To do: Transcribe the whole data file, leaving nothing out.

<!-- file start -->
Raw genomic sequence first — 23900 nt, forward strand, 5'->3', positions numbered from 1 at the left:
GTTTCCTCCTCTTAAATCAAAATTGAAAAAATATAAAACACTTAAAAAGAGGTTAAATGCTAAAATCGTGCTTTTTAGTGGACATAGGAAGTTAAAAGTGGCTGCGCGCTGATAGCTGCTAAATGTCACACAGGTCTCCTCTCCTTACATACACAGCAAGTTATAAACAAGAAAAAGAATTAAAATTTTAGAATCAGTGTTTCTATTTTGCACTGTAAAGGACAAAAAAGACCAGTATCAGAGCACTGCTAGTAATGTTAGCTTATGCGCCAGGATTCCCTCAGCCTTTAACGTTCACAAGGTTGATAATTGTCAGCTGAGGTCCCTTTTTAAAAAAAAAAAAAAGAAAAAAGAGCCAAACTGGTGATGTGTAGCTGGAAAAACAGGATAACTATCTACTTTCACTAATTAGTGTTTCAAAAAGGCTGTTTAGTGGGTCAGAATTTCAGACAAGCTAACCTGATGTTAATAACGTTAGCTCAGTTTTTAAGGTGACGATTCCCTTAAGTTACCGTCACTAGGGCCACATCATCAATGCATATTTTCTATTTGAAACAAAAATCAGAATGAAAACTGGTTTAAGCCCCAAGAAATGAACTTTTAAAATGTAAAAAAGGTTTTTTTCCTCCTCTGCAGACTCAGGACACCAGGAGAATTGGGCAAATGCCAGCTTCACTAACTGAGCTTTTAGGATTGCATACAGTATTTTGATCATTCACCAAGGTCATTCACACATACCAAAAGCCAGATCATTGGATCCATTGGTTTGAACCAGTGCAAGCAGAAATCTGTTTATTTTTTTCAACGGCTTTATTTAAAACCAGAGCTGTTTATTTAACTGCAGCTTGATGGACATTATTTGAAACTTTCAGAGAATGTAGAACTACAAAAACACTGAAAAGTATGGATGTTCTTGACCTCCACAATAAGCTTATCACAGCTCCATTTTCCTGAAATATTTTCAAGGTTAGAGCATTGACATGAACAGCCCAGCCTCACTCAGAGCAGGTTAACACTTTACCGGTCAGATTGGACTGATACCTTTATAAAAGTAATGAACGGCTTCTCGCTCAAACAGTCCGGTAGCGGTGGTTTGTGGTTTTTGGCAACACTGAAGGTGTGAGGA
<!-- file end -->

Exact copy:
Raw genomic sequence first — 23900 nt, forward strand, 5'->3', positions numbered from 1 at the left:
GTTTCCTCCTCTTAAATCAAAATTGAAAAAATATAAAACACTTAAAAAGAGGTTAAATGCTAAAATCGTGCTTTTTAGTGGACATAGGAAGTTAAAAGTGGCTGCGCGCTGATAGCTGCTAAATGTCACACAGGTCTCCTCTCCTTACATACACAGCAAGTTATAAACAAGAAAAAGAATTAAAATTTTAGAATCAGTGTTTCTATTTTGCACTGTAAAGGACAAAAAAGACCAGTATCAGAGCACTGCTAGTAATGTTAGCTTATGCGCCAGGATTCCCTCAGCCTTTAACGTTCACAAGGTTGATAATTGTCAGCTGAGGTCCCTTTTTAAAAAAAAAAAAAAGAAAAAAGAGCCAAACTGGTGATGTGTAGCTGGAAAAACAGGATAACTATCTACTTTCACTAATTAGTGTTTCAAAAAGGCTGTTTAGTGGGTCAGAATTTCAGACAAGCTAACCTGATGTTAATAACGTTAGCTCAGTTTTTAAGGTGACGATTCCCTTAAGTTACCGTCACTAGGGCCACATCATCAATGCATATTTTCTATTTGAAACAAAAATCAGAATGAAAACTGGTTTAAGCCCCAAGAAATGAACTTTTAAAATGTAAAAAAGGTTTTTTTCCTCCTCTGCAGACTCAGGACACCAGGAGAATTGGGCAAATGCCAGCTTCACTAACTGAGCTTTTAGGATTGCATACAGTATTTTGATCATTCACCAAGGTCATTCACACATACCAAAAGCCAGATCATTGGATCCATTGGTTTGAACCAGTGCAAGCAGAAATCTGTTTATTTTTTTCAACGGCTTTATTTAAAACCAGAGCTGTTTATTTAACTGCAGCTTGATGGACATTATTTGAAACTTTCAGAGAATGTAGAACTACAAAAACACTGAAAAGTATGGATGTTCTTGACCTCCACAATAAGCTTATCACAGCTCCATTTTCCTGAAATATTTTCAAGGTTAGAGCATTGACATGAACAGCCCAGCCTCACTCAGAGCAGGTTAACACTTTACCGGTCAGATTGGACTGATACCTTTATAAAAGTAATGAACGGCTTCTCGCTCAAACAGTCCGGTAGCGGTGGTTTGTGGTTTTTGGCAACACTGAAGGTGTGAGGA